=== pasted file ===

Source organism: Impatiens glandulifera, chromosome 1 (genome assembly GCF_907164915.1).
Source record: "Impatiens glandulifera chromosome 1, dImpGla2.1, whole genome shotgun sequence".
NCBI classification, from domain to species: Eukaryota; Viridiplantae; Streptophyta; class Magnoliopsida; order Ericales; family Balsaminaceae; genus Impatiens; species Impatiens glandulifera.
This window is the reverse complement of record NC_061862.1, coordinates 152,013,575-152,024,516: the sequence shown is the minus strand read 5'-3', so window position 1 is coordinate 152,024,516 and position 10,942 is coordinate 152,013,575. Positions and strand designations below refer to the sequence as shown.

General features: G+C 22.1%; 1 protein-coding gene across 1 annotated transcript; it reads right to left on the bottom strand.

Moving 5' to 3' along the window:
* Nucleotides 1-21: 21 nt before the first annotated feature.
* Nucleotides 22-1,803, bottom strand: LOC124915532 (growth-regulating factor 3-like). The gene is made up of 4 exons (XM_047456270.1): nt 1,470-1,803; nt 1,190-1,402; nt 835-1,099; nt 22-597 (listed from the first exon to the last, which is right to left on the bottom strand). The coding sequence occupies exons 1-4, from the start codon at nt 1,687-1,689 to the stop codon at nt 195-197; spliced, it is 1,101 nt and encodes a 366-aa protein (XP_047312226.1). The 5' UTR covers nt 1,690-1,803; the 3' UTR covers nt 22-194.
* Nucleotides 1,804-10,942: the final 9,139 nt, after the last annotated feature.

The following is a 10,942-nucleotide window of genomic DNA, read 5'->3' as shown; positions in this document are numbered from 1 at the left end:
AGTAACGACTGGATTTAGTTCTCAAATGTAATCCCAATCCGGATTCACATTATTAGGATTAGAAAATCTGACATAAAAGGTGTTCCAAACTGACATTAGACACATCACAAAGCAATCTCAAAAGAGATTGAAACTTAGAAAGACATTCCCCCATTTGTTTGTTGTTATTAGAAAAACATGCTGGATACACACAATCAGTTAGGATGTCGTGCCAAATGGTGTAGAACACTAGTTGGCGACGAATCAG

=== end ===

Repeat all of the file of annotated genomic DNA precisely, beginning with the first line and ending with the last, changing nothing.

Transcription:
Source organism: Impatiens glandulifera, chromosome 1 (genome assembly GCF_907164915.1).
Source record: "Impatiens glandulifera chromosome 1, dImpGla2.1, whole genome shotgun sequence".
NCBI classification, from domain to species: Eukaryota; Viridiplantae; Streptophyta; class Magnoliopsida; order Ericales; family Balsaminaceae; genus Impatiens; species Impatiens glandulifera.
This window is the reverse complement of record NC_061862.1, coordinates 152,013,575-152,024,516: the sequence shown is the minus strand read 5'-3', so window position 1 is coordinate 152,024,516 and position 10,942 is coordinate 152,013,575. Positions and strand designations below refer to the sequence as shown.

General features: G+C 22.1%; 1 protein-coding gene across 1 annotated transcript; it reads right to left on the bottom strand.

Moving 5' to 3' along the window:
* Nucleotides 1-21: 21 nt before the first annotated feature.
* Nucleotides 22-1,803, bottom strand: LOC124915532 (growth-regulating factor 3-like). The gene is made up of 4 exons (XM_047456270.1): nt 1,470-1,803; nt 1,190-1,402; nt 835-1,099; nt 22-597 (listed from the first exon to the last, which is right to left on the bottom strand). The coding sequence occupies exons 1-4, from the start codon at nt 1,687-1,689 to the stop codon at nt 195-197; spliced, it is 1,101 nt and encodes a 366-aa protein (XP_047312226.1). The 5' UTR covers nt 1,690-1,803; the 3' UTR covers nt 22-194.
* Nucleotides 1,804-10,942: the final 9,139 nt, after the last annotated feature.

The following is a 10,942-nucleotide window of genomic DNA, read 5'->3' as shown; positions in this document are numbered from 1 at the left end:
AGTAACGACTGGATTTAGTTCTCAAATGTAATCCCAATCCGGATTCACATTATTAGGATTAGAAAATCTGACATAAAAGGTGTTCCAAACTGACATTAGACACATCACAAAGCAATCTCAAAAGAGATTGAAACTTAGAAAGACATTCCCCCATTTGTTTGTTGTTATTAGAAAAACATGCTGGATACACACAATCAGTTAGGATGTCGTGCCAAATGGTGTAGAACACTAGTTGGCGACGAATCAG